1. The political system is broken
Rothkopf says that the political system is broken because gerrymandering has made general elections irrelevant. The primary elections are the only ones that count and the left and right wings dominated the primaries. The current system rewards extreme politicians and virtually ensures them of re-election. He also cites campaign finance rules that give more power and influence to the wealthy. He advocates for campaign finance reform and an end to gerrymandering, among other reforms.
I am not sure what Rothkopf means when he says the system is broken. It seems to me that it has always been broken in various degrees. When was the political system working well? Was it in the first few decades of the country when slavery was legal? Maybe during the Civil War?
Rothkopf has forgotten that Gerrymandering has been around for a long time. It earned the name from, Elridge Gerry who was Governor of Massachusetts from 1810 to 1812. Gerrymandering is nothing new and has been part of the political landscape for over a century. That part of the system has been broken for a long time. However, it does need fixing. Perhaps Rothkopf is referring to the Tammy Hall period of the 19th century. Could he mean the Nixon years?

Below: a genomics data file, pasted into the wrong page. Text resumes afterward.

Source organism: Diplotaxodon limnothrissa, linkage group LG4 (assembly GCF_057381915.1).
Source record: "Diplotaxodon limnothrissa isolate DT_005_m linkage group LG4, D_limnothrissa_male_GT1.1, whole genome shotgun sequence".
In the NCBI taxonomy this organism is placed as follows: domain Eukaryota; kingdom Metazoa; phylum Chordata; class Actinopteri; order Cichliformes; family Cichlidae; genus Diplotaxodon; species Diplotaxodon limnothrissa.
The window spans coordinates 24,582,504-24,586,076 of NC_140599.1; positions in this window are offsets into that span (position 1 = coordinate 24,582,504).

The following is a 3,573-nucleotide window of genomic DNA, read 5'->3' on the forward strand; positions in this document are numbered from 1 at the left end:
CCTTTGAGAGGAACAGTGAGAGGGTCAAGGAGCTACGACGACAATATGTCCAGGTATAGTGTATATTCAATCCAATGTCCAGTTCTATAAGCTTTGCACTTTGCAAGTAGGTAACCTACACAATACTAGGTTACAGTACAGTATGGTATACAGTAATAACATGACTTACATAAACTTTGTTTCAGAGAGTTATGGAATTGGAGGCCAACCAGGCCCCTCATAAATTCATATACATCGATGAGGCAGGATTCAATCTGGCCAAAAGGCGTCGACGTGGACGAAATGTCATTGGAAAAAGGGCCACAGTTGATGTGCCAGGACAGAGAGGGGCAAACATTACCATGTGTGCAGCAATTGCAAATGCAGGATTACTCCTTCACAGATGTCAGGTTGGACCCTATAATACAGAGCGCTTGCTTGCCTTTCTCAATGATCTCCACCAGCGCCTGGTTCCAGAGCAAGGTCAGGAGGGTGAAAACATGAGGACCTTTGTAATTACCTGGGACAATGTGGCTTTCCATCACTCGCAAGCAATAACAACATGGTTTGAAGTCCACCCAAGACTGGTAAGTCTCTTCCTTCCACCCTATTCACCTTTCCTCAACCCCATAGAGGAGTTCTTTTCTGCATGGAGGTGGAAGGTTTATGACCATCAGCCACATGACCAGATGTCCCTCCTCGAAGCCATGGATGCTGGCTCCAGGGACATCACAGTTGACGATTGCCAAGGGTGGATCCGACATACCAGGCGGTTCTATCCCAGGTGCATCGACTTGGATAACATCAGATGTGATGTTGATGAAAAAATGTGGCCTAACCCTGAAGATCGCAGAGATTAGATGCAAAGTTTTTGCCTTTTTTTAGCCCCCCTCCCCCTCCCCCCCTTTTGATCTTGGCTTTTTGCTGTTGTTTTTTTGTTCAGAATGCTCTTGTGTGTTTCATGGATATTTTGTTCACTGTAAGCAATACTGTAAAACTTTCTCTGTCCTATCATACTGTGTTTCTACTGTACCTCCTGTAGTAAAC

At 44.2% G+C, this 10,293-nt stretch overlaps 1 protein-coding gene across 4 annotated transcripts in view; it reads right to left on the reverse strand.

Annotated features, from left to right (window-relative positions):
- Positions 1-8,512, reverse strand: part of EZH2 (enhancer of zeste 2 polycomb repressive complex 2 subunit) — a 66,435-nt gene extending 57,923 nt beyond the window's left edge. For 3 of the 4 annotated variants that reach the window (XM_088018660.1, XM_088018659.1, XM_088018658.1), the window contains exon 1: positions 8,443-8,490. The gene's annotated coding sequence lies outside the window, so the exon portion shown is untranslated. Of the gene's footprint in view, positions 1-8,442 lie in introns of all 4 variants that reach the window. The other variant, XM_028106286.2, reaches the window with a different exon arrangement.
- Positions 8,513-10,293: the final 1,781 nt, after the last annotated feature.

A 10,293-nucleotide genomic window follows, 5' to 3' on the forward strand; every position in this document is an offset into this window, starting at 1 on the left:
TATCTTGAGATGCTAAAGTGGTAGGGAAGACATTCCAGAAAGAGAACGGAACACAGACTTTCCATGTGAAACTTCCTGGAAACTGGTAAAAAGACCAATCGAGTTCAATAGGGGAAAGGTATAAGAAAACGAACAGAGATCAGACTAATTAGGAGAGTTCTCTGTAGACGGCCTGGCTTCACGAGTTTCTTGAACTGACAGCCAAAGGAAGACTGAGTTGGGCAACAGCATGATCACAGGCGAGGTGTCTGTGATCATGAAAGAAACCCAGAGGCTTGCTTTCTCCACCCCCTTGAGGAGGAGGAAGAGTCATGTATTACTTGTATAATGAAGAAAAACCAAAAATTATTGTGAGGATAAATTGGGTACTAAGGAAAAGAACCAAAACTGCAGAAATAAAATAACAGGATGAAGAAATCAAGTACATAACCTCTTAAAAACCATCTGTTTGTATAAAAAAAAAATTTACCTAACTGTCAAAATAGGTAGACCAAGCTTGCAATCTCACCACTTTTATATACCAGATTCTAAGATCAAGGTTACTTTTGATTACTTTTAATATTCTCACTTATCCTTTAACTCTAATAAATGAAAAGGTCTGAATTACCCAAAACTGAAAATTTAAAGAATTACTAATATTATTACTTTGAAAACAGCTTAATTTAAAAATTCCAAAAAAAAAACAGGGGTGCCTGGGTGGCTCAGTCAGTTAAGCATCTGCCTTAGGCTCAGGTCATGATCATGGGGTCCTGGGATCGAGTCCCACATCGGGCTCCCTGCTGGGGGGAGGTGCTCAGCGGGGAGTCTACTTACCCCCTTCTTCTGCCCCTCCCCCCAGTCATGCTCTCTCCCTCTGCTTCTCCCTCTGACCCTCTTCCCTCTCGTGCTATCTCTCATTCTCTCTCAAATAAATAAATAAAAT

I think when we review the history of the US government, we find the system is working better now or as well as it ever has. That is not to say that it is perfect or that it doesn’t need fixing. I just don’t agree that we are any worst off now than any time before.
Rothkopf goes no to say:
2. Our national conversation has gotten off-track.
3. Governance has become a lost art.
4. We are ignoring the really big problems.
5. The American people have failed their government ... and each other.
I will comment on these other issues on my next blog.